South Africa Table of Contents
President de Klerk recognized the urgent need to bring the black majority of South Africans into the political process, and most NP moderates agreed with him in principle. He had held secret talks with the imprisoned ANC leader Mandela to begin preparations for this major policy shift. De Klerk nonetheless surprised some supporters and critics alike when he announced on February 2, 1990, not only the impending release of Mandela, but also the unbanning of the ANC, the PAC, and the SACP, and the removal of restrictions on the UDF and other legal political organizations. De Klerk also lifted the four-year-old media restrictions, and he invited former liberation fighters to join the government at the negotiating table to prepare for a new multiracial constitution. De Klerk pledged that his government would investigate alleged human rights abuses by the security forces. He also sought improved relations with the rest of Africa by proposing joint regional development planning with neighboring states and by inviting other African leaders to increase trade with South Africa.
Widely hailed as historic, de Klerk's speech was nonetheless attacked by antiapartheid critics for what it lacked--it did not mention the two most despised legislative pillars of apartheid, the Population Registration Act and the Group Areas Act. It did not lift all of the security provisions that had been imposed under states of emergency. At the same time, CP leader Treurnicht, calling for de Klerk's resignation, said de Klerk lacked the authority to carry out such sweeping changes, and he accused de Klerk of helping to destroy the Afrikaner volk .
As Mandela was released on February 11, 1990, at age seventy-one after twenty-seven years in prison, South Africans poured into the streets in celebration. His first words were to assure his supporters in the ANC that his release was not part of a "deal" with the government, and to reassure whites that he intended to work toward reconciliation. He also quoted his well-known statement at the Rivonia trial in 1964, "I have fought against white domination, and I have fought against black domination. I have cherished the idea of a democratic and free society in which all persons live together in harmony and with equal opportunities. It is an ideal which I hope to live for and to achieve. But if needs be, it is an ideal for which I am prepared to die."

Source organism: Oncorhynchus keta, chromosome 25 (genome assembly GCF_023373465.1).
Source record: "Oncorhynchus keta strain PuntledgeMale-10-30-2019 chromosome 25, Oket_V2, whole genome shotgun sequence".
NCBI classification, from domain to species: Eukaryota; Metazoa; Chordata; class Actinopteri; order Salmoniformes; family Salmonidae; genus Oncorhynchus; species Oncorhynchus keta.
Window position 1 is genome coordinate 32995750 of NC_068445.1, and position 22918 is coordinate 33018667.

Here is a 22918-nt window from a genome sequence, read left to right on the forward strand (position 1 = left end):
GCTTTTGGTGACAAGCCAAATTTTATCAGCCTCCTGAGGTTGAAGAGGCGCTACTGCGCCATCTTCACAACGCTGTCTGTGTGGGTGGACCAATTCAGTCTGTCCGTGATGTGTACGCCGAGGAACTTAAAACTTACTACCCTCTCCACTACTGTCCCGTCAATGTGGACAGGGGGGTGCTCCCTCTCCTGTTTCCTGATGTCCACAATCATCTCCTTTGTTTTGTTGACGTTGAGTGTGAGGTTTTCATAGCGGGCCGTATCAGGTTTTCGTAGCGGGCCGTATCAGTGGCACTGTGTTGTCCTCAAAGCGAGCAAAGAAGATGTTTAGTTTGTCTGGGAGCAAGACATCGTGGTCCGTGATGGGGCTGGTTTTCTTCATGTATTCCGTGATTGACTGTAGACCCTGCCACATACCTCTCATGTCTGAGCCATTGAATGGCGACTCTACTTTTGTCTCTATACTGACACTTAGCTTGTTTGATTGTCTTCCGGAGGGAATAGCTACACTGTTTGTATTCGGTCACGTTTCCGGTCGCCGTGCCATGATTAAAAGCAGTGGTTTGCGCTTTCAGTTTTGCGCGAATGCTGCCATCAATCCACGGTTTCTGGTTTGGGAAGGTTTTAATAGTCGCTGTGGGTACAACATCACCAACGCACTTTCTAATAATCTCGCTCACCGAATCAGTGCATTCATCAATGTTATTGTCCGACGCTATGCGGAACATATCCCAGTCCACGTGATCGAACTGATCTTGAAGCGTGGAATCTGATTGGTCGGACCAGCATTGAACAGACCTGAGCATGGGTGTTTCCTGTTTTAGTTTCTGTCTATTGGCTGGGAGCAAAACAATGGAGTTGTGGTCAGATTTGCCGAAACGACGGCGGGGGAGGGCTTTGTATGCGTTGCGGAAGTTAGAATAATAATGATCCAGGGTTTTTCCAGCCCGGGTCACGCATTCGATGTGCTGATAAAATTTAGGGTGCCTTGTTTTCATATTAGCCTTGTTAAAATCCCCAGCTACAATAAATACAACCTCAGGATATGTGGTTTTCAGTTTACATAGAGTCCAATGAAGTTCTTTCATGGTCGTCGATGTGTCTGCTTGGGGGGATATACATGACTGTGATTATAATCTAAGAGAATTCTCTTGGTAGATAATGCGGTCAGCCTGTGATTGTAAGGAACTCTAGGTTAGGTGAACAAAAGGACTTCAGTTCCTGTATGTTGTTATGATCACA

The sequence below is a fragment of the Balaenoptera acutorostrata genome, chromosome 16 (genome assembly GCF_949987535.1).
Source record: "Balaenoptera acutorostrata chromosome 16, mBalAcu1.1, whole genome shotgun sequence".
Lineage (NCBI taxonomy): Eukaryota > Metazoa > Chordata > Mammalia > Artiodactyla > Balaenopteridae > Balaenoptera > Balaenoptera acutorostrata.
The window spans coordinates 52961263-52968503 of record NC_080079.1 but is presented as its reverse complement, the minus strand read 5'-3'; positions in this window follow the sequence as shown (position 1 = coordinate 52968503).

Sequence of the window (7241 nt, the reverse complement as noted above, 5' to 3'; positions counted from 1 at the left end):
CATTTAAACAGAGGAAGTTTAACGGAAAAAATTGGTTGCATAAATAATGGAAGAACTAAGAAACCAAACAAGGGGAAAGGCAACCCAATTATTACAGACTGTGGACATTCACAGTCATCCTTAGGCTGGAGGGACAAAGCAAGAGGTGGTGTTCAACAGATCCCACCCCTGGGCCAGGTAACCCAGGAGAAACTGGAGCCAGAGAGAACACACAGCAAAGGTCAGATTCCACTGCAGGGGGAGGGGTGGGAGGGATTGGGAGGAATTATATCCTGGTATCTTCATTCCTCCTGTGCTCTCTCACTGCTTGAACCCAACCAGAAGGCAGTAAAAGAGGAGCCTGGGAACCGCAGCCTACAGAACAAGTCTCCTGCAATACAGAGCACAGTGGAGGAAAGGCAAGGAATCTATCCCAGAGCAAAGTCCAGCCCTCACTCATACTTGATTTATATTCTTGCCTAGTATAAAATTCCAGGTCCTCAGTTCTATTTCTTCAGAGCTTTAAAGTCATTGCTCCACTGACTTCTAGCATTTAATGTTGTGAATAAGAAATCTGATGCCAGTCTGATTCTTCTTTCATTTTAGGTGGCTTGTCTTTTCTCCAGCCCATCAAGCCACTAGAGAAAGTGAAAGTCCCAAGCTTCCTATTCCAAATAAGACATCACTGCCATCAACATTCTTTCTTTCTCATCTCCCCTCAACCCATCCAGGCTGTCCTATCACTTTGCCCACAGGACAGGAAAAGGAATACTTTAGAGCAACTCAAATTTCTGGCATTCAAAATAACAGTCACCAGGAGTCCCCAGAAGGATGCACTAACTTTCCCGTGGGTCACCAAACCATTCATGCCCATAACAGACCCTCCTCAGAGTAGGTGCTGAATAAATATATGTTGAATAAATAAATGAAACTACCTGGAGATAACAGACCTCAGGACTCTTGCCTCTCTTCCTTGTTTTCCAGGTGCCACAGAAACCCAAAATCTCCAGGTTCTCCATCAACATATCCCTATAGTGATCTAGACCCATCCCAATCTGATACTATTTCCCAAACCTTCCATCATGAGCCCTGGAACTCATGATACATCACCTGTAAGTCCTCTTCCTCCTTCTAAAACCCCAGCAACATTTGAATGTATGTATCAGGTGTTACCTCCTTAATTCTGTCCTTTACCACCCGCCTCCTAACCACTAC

In the flurry of receptions and public statements that followed, Mandela enunciated other objectives that were less welcome in political and business circles. He reaffirmed ANC policies in favor of nationalization of major sectors of the economy. He refused to renounce the armed struggle immediately, refused to call for the lifting of international sanctions against South Africa until further progress was achieved, and refused to accept an interim power-sharing arrangement proposed by the government. ANC officials elected Mandela deputy president in March 1990, giving him effective control over policy decisions in consultation with their ailing president, Oliver Tambo.
Despite the ANC's strong symbolic displays of unity, like other political organizations facing new challenges, it showed widening internal fractures. Blacks who had been unanimous in their demands for Mandela's release from prison, nonetheless differed sharply in the extent of their willingness to reconcile peacefully over past injustices. In addition, militant black consciousness leaders, especially in the Pan-Africanist Congress (PAC), rejected outright Mandela's proposals for multiracial government and demanded black control over future decision-making institutions. At PAC offices in Zimbabwe, PAC leader Zephania Mothopeng rejected appeals by Mandela and by Zimbabwe's President Robert Mugabe for the PAC leader to join Mandela in discussions in Pretoria.
Some of the ANC's estimated 40,000 exiles began returning to South Africa in the early 1990s, and as organizational leaders debated their future role, many militant former exiles and others rejected Mandela's conciliatory approach and insisted on continuing the armed struggle. Left-wing ANC factions pressed Mandela to demand the immediate nationalization of private-sector conglomerates. The ANC was also accused of abuse and brutality against dissidents during its nearly three decades of operating underground and outside South Africa--accusations Mandela acknowledged were based in fact. Old and young liberation fighters appeared capable of warring even against one another as the end of apartheid approached.